Modeling the Number of Bids Received for Outer Continental Shelf Leases by Poisson-Type Models (includes associated papers 12296, 12297. 12338, 12369, 12570 and 12710 )
- Lawrence A. Bruckner (Los Alamos Natl. Laboratory) | Christopher Nachtsheim (Los Alamos Natl. Laboratory)
- Document ID
- Society of Petroleum Engineers
- Journal of Petroleum Technology
- Publication Date
- July 1983
- Document Type
- Journal Paper
- 1,263 - 1,267
- 1983. Society of Petroleum Engineers
- 4.1.2 Separation and Treating, 4.1.5 Processing Equipment
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Since 1954, the U.S. federal government has held hydrocarbon lease sales for areas on the Outer Continental Shelf (OCS). The U.S. DOE is charged with developing lease sale policies designed to increase competition on the offered tracts, Increased competition has been assumed synonymous with increased number of bids (NOB). To study the influence of alternative bidding systems on the number of bids received, a mixed Poisson-type model has previously been employed. Here we show why this model is not statistically supportable. A truncated model is proposed and is shown to be statistically justified for the number of solo bids over all sales and marginally supported for the number of joint bids on sales before the joint-bidding ban.
Since 1954 the federal government has held hydrocarbon lease sales for areas in the OCS region of the U.S. In a typical sale, from 75 to 300 tracts were offered and 30 to 90% of these tracts received bids. The number of sealed bids received by tracts varied from 0 to 18 with approximately exponentially decaying frequency. The U.S. DOE is charged with developing bidding systems that will increase competition on the offered tracts. At present, if one sale generates a larger average number of bids per tract than another sale, the first sale is considered to have been more competitive.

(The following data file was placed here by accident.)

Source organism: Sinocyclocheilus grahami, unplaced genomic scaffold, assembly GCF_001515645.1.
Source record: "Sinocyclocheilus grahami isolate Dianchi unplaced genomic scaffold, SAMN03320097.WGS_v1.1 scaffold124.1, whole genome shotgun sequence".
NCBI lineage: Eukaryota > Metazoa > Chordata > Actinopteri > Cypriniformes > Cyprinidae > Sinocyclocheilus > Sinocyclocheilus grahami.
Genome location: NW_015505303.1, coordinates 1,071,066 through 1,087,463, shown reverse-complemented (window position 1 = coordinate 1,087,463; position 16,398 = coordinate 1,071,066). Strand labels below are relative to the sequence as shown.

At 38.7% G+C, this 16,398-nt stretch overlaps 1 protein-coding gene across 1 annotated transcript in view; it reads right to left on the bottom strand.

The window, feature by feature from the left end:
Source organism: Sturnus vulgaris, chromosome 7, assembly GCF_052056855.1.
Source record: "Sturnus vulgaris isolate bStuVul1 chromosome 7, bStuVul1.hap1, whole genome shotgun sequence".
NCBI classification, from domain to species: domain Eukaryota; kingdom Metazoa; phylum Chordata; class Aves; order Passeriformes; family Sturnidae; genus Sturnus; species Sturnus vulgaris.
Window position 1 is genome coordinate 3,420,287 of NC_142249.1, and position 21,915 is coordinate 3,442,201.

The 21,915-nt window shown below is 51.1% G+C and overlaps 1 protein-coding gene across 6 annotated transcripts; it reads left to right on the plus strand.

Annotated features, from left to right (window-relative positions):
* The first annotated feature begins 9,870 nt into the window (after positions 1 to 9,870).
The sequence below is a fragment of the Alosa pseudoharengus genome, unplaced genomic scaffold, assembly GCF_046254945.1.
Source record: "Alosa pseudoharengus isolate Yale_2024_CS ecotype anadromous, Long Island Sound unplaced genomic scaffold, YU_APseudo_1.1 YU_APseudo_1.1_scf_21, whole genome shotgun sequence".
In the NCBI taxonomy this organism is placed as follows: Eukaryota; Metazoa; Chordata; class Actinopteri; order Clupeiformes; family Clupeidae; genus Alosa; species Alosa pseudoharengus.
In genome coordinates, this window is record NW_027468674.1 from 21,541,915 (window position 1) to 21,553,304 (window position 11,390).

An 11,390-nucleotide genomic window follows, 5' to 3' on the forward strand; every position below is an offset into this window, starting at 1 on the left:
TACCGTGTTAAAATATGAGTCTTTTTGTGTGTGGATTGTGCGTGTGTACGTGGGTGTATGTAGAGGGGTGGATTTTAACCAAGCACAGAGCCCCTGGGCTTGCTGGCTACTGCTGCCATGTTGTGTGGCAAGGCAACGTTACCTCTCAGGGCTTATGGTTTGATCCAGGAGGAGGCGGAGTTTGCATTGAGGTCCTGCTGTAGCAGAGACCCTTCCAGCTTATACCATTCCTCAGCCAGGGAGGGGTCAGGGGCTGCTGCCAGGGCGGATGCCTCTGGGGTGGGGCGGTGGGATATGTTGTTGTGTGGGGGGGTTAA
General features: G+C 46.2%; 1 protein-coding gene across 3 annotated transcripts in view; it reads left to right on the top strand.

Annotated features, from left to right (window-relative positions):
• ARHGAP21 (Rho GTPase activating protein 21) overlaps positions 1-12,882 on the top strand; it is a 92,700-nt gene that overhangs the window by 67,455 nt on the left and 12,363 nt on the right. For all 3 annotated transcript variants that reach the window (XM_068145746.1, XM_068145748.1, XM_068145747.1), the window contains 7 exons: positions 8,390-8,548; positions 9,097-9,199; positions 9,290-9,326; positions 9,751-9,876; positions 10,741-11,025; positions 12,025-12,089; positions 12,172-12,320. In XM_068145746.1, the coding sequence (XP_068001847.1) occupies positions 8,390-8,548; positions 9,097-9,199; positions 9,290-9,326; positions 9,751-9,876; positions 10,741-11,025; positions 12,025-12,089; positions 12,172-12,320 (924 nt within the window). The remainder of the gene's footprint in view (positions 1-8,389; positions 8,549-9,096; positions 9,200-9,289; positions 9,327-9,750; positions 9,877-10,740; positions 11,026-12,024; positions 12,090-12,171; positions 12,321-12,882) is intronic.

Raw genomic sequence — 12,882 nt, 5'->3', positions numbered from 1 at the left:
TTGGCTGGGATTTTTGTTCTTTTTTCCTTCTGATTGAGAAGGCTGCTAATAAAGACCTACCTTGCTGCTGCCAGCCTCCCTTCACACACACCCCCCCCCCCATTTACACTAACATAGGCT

Dougherty and Lohrenz rightly question the efficacy of judging different bidding alternatives "by comparing the average number of bids per lease"alone. Their paper attempts to address this inadequacy by developing a model for the number of bids received considering classes of differing"bidder interest." (A related model has been developed independently by Engelbrecht- Wiggans.)
Unfortunately, the Dougherty-Lohrenz model was not properly tested for goodness of fit. In the next section of this paper we statistically evaluate and reject the mixed Poisson model as proposed. Then, in the ensuing sections, a number of departures from the previous approach are considered. Solo and joint bidding patterns are examined separately. Then, certain ambiguities regarding the interpretation of the number of tracts that were offered but received no bids are discussed. The removal of such tracts from consideration led to the formation of a new, truncated Poisson-type model that provided some significant improvements in goodness of fit. Later we examine the effects on the distribution of NOB of the 1975 ban on joint bidding among major oil companies.
The Dougherty-Lohrenz Model
Dougherty and Lohrenz proposed a Poisson-type model of the following form to fit the number of bids (NOBS) on offered tracts.
Pk=F1 k+F2P(N=k/ 2)+F3P(N=k/ 3),
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